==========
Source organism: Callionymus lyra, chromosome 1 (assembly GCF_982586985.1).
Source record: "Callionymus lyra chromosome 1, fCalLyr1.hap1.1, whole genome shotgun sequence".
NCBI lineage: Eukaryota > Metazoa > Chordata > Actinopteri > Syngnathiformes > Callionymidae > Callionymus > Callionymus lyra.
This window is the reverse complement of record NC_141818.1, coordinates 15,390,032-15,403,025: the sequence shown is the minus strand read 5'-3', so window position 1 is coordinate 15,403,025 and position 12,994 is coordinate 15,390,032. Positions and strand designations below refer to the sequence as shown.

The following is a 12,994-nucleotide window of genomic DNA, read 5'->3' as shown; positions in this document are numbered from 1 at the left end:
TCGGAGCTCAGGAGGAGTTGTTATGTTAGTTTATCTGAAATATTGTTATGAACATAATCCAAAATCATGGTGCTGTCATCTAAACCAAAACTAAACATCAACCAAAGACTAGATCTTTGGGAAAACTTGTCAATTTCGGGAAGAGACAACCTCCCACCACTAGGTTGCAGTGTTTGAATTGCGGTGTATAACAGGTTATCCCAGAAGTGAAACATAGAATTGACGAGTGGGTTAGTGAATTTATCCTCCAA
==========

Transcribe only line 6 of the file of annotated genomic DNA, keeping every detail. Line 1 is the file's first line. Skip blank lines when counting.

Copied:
TCGGAGCTCAGGAGGAGTTGTTATGTTAGTTTATCTGAAATATTGTTATGAACATAATCCAAAATCATGGTGCTGTCATCTAAACCAAAACTAAACATCAACCAAAGACTAGATCTTTGGGAAAACTTGTCAATTTCGGGAAGAGACAACCTCCCACCACTAGGTTGCAGTGTTTGAATTGCGGTGTATAACAGGTTATCCCAGAAGTGAAACATAGAATTGACGAGTGGGTTAGTGAATTTATCCTCCAA